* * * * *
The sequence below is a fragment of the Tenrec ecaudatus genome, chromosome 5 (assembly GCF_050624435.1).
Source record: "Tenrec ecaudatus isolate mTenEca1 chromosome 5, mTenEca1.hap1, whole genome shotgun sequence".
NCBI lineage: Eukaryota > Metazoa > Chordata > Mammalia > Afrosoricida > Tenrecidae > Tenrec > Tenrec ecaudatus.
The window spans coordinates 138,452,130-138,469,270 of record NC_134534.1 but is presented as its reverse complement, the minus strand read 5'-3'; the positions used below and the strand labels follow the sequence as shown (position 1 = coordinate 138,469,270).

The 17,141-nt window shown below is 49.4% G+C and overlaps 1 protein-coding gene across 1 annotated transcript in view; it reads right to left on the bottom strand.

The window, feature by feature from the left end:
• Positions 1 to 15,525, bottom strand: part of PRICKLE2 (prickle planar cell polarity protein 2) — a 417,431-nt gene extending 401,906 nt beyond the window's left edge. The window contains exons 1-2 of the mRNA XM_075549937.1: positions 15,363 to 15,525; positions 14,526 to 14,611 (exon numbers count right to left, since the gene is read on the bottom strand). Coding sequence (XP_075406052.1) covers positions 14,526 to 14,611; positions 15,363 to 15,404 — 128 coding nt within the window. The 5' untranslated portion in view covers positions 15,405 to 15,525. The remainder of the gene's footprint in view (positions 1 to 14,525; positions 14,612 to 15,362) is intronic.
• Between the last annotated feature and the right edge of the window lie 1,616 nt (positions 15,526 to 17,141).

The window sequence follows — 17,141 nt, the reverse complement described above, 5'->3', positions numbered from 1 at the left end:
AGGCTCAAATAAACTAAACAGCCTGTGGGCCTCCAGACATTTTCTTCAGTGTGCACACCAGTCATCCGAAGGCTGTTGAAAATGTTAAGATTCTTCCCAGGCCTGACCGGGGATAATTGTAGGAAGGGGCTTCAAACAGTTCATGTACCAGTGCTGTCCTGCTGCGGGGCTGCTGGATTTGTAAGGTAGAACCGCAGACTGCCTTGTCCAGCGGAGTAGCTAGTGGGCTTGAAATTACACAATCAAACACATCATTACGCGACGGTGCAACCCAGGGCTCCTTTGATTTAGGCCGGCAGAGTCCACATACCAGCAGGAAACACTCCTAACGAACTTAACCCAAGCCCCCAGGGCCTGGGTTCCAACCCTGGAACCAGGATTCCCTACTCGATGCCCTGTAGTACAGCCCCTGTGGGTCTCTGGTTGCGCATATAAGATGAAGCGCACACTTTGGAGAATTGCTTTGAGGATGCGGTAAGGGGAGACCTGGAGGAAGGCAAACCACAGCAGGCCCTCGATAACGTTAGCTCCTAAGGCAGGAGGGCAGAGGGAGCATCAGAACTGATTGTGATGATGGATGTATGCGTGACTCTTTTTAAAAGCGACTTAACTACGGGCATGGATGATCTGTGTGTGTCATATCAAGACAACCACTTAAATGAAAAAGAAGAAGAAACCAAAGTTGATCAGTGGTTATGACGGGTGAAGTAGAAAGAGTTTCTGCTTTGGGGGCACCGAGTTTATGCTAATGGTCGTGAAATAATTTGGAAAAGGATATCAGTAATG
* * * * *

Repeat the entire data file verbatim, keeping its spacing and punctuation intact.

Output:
The sequence below is a fragment of the Tenrec ecaudatus genome, chromosome 5 (assembly GCF_050624435.1).
Source record: "Tenrec ecaudatus isolate mTenEca1 chromosome 5, mTenEca1.hap1, whole genome shotgun sequence".
NCBI lineage: Eukaryota > Metazoa > Chordata > Mammalia > Afrosoricida > Tenrecidae > Tenrec > Tenrec ecaudatus.
The window spans coordinates 138,452,130-138,469,270 of record NC_134534.1 but is presented as its reverse complement, the minus strand read 5'-3'; the positions used below and the strand labels follow the sequence as shown (position 1 = coordinate 138,469,270).

The 17,141-nt window shown below is 49.4% G+C and overlaps 1 protein-coding gene across 1 annotated transcript in view; it reads right to left on the bottom strand.

The window, feature by feature from the left end:
• Positions 1 to 15,525, bottom strand: part of PRICKLE2 (prickle planar cell polarity protein 2) — a 417,431-nt gene extending 401,906 nt beyond the window's left edge. The window contains exons 1-2 of the mRNA XM_075549937.1: positions 15,363 to 15,525; positions 14,526 to 14,611 (exon numbers count right to left, since the gene is read on the bottom strand). Coding sequence (XP_075406052.1) covers positions 14,526 to 14,611; positions 15,363 to 15,404 — 128 coding nt within the window. The 5' untranslated portion in view covers positions 15,405 to 15,525. The remainder of the gene's footprint in view (positions 1 to 14,525; positions 14,612 to 15,362) is intronic.
• Between the last annotated feature and the right edge of the window lie 1,616 nt (positions 15,526 to 17,141).

The window sequence follows — 17,141 nt, the reverse complement described above, 5'->3', positions numbered from 1 at the left end:
AGGCTCAAATAAACTAAACAGCCTGTGGGCCTCCAGACATTTTCTTCAGTGTGCACACCAGTCATCCGAAGGCTGTTGAAAATGTTAAGATTCTTCCCAGGCCTGACCGGGGATAATTGTAGGAAGGGGCTTCAAACAGTTCATGTACCAGTGCTGTCCTGCTGCGGGGCTGCTGGATTTGTAAGGTAGAACCGCAGACTGCCTTGTCCAGCGGAGTAGCTAGTGGGCTTGAAATTACACAATCAAACACATCATTACGCGACGGTGCAACCCAGGGCTCCTTTGATTTAGGCCGGCAGAGTCCACATACCAGCAGGAAACACTCCTAACGAACTTAACCCAAGCCCCCAGGGCCTGGGTTCCAACCCTGGAACCAGGATTCCCTACTCGATGCCCTGTAGTACAGCCCCTGTGGGTCTCTGGTTGCGCATATAAGATGAAGCGCACACTTTGGAGAATTGCTTTGAGGATGCGGTAAGGGGAGACCTGGAGGAAGGCAAACCACAGCAGGCCCTCGATAACGTTAGCTCCTAAGGCAGGAGGGCAGAGGGAGCATCAGAACTGATTGTGATGATGGATGTATGCGTGACTCTTTTTAAAAGCGACTTAACTACGGGCATGGATGATCTGTGTGTGTCATATCAAGACAACCACTTAAATGAAAAAGAAGAAGAAACCAAAGTTGATCAGTGGTTATGACGGGTGAAGTAGAAAGAGTTTCTGCTTTGGGGGCACCGAGTTTATGCTAATGGTCGTGAAATAATTTGGAAAAGGATATCAGTAATG